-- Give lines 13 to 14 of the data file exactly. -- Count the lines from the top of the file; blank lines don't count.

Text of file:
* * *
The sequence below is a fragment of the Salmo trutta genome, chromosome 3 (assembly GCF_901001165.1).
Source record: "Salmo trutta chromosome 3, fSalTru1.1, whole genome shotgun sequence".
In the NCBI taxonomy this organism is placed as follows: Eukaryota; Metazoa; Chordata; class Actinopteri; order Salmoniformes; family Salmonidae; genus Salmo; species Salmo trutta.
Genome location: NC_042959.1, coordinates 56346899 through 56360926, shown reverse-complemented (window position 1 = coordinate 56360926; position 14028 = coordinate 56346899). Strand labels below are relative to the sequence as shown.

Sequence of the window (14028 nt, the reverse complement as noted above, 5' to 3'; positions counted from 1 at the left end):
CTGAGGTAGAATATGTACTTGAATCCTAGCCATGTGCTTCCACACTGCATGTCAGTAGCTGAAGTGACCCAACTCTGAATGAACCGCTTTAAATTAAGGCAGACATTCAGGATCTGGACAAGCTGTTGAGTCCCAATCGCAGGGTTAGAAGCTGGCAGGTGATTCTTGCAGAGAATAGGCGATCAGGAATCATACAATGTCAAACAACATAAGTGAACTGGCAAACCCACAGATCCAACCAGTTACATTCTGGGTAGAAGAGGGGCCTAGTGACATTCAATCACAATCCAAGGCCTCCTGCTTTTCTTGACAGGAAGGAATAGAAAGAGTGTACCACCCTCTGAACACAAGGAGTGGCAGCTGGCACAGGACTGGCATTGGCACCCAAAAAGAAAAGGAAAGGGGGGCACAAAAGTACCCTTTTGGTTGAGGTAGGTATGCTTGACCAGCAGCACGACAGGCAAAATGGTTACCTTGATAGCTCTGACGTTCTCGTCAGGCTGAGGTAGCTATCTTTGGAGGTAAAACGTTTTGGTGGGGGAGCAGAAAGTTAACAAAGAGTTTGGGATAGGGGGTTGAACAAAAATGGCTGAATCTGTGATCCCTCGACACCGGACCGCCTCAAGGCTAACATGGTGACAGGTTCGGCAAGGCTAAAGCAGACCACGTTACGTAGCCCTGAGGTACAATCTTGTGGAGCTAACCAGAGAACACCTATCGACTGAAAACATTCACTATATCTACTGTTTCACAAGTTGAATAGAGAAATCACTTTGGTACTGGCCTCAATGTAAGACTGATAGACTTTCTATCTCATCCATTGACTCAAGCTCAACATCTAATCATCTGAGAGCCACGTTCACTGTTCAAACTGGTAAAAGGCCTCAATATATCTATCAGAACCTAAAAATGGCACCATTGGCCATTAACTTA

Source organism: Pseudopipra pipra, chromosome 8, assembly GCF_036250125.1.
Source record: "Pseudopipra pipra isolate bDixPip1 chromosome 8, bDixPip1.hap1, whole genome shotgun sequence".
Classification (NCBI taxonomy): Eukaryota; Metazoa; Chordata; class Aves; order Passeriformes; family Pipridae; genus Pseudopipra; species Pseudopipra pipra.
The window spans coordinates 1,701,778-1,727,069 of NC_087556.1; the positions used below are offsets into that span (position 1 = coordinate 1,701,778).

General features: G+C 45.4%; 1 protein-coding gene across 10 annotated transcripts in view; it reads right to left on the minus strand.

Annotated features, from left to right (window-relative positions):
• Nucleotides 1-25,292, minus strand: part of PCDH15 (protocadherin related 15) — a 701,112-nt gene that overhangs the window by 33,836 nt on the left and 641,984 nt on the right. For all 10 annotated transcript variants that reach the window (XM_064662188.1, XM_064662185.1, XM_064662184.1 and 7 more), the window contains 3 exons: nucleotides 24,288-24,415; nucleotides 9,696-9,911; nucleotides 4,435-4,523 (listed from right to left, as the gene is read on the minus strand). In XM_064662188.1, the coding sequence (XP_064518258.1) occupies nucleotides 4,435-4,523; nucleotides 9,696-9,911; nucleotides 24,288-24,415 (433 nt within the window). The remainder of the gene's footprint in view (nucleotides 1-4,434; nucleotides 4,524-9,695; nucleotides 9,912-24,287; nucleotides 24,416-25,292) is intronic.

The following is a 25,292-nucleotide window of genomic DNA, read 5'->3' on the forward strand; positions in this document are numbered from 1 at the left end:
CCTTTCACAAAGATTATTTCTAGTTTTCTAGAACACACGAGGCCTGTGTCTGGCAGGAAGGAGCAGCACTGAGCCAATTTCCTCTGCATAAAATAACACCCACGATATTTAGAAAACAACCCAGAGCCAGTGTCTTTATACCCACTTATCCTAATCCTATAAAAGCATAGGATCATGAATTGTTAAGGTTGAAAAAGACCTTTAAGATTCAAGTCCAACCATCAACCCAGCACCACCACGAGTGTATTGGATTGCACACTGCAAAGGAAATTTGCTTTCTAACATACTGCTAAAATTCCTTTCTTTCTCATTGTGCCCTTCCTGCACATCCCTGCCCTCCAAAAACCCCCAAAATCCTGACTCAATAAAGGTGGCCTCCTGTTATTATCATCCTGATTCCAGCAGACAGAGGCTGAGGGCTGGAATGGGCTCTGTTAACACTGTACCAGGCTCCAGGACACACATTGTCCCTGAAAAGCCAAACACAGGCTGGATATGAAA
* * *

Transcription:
• Nucleotides 1-25,292, minus strand: part of PCDH15 (protocadherin related 15) — a 701,112-nt gene that overhangs the window by 33,836 nt on the left and 641,984 nt on the right. For all 10 annotated transcript variants that reach the window (XM_064662188.1, XM_064662185.1, XM_064662184.1 and 7 more), the window contains 3 exons: nucleotides 24,288-24,415; nucleotides 9,696-9,911; nucleotides 4,435-4,523 (listed from right to left, as the gene is read on the minus strand). In XM_064662188.1, the coding sequence (XP_064518258.1) occupies nucleotides 4,435-4,523; nucleotides 9,696-9,911; nucleotides 24,288-24,415 (433 nt within the window). The remainder of the gene's footprint in view (nucleotides 1-4,434; nucleotides 4,524-9,695; nucleotides 9,912-24,287; nucleotides 24,416-25,292) is intronic.

The following is a 25,292-nucleotide window of genomic DNA, read 5'->3' on the forward strand; positions in this document are numbered from 1 at the left end: